Monday November 28, 2016
The general rule of thumb when building a new home is that you should obtain bids from at least three quality homebuilders. That is generally good advice, but there are major obstacles to making those bids realistic and useful. They include the need for detailed plans and job specifications, the need to find comparable bidders and the need to structure the bid in a way that facilitates easy comparisons. It can be difficult to get all three just right.
By far the largest hurdle is the need for detailed custom home plans and job specifications. If you started your project by hiring an architect and designer to fully design and specify the fits and finishes of your home, this will not be a problem for you. Many builders will be delighted by the opportunity to present their quote to build your home with the confidence that they know exactly what they are bidding on, and that their competitors are bidding on the same thing. But this is rarely the case.
A far more common scenario is that you begin the process with some broad concepts - perhaps some clippings from a magazine or an online home plan website. This can cause each bidder to make assumptions that can result in widely divergent bids. If the winning bidder’s assumptions differ from the homeowners’ expectations (they usually do), the project is already in trouble before it even starts. For some builders, the more time they have invested in trying to “win” your project, the more likely they are to start cutting corners. If you’re not careful, your well-intentioned bid process can become a race to the bottom, resulting in hiring the builder who is most desperate to get the work.
The next challenge is finding three comparable bidders. Turnstone has been in business since 2004, and we can probably count on one hand the number of times that we have bid on the same project against two other luxury home builders who we consider to be comparable in terms of resources, experience and staying power. This doesn’t mean they aren’t there, just that people have a hard time figuring out who they are. When the market is hot, new builders pop up like dandelions on a spring afternoon. Reputable builders are wary of committing significant time and resources creating meaningful bids when “fly-by-nights” are in the picture.
The use of allowances in bids is another area you must understand. An allowance is an assigned dollar amount for items that have not yet been selected - for example $25,000 for kitchen cabinets. Allowances are useful and necessary, but too many allowances will lead to a lot of guesswork in the bidding process. When the use of allowances is unavoidable, make sure that each bidder is using the same allowances for each item.
The last piece of the puzzle is creating the right structure for the bid. If each bidder is asked to use the same format, with costs itemized the same way, it will be easy for you to compare them. This is usually what happens when an architect is involved from the outset. But there are other resources available for you to obtain a bid format. If you don’t take this step, you can count on receiving three bids that are virtually impossible to compare in detail.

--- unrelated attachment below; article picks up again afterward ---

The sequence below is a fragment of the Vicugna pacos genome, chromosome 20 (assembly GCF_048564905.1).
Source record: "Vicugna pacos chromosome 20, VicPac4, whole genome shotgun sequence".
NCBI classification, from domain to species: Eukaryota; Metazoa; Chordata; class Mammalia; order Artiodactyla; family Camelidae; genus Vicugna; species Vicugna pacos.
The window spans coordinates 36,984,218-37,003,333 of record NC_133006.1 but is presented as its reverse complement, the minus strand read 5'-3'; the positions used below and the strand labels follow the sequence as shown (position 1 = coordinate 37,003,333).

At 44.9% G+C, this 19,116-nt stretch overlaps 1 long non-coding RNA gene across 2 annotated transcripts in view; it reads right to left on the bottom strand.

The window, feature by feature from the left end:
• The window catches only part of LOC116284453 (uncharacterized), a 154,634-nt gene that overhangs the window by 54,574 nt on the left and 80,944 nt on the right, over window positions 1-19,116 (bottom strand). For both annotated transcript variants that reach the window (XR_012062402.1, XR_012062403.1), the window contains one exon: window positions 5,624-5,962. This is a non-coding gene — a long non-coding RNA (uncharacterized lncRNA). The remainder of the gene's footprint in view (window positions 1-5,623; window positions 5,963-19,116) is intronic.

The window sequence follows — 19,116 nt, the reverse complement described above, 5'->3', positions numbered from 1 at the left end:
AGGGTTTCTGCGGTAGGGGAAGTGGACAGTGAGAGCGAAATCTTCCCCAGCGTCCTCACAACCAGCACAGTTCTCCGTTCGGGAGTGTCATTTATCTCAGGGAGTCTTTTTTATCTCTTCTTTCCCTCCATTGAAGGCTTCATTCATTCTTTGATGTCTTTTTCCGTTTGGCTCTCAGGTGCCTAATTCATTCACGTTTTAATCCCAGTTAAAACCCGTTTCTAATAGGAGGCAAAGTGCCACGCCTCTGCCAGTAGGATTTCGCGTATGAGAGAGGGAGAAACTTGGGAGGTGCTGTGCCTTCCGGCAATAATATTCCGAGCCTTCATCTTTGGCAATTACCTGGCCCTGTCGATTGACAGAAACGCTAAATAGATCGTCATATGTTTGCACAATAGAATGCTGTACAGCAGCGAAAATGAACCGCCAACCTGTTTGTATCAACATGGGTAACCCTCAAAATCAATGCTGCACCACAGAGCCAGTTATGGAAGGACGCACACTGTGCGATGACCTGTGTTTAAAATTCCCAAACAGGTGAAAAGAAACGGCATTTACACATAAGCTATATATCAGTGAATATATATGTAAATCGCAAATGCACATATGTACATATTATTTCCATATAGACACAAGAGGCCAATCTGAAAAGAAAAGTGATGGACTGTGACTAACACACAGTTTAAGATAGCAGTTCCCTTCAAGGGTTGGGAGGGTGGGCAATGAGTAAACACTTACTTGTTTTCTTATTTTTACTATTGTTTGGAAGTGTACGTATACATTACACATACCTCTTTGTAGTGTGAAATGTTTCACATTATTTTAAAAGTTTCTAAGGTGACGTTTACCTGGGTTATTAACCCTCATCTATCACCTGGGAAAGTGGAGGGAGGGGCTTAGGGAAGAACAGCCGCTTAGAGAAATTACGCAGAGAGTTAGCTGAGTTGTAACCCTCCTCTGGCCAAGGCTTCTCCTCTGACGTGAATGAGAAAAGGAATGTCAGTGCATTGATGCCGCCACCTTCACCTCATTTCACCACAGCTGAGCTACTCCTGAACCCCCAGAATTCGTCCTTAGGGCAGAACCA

Each bid should also include prices for the hard costs and for allowances, an estimated completion date and the builder’s policies for change orders (including administrative charges). Such detailed bids take time to develop, so be reasonable when scheduling due dates for the bid. Three to four weeks is usually enough time for a bid on a custom home.
Reputable builders will also have expectations in the bidding process. Creating a bid for a custom home can take hundreds of hours of time for our staff, subcontractors and suppliers. Because of this, most bidders will want to know who they are bidding against: established pros don’t want to compete with outfits with reputations for lowballing bids and then charging for extras later on. And they may insist on there being no more than three bidders, so everyone has a fair chance.
So, do you really need to get three bids? We would argue that your time may be better spent learning about prospective builders, reading their online reviews, talking to their customers, looking at their projects and meeting the people you will be working with to see if you have that all-important element of personal rapport. Then make a decision and run with it.
Many people who have built homes in the past have learned the hard way that the competitive bidding process can be extraordinarily time-consuming, frustrating and fraught with risk. Those people prefer to find a reputable, professional builder that they trust who can be involved in the homes design from the beginning.
But wait you may ask, how do I make sure I’m getting a fair price? A premier home builder knows his average cost per square foot to build a custom home and will tell you up front if there is a disconnect between your budget and your expectations for the new home. The last thing we want to get involved in is a project that is destined to be a disappointment from the start. If you work with a Design/Build company like Turnstone, you can be assured that the house will be designed to meet your budget. If we tell you we cannot build the house you want within your budget then go talk to the next builder on your list. If they tell you the same thing, you will probably need to modify your budget (or your expectations).
At Turnstone, we define a successful project as one in which the customer is delighted with the outcome and the value they received, the relationship is strong and ongoing and we earned a fair profit for our contribution. By that standard, some of our most “successful” projects were for customers who decided to skip the competitive bidding process altogether.
Adapted from an article by Castle Homes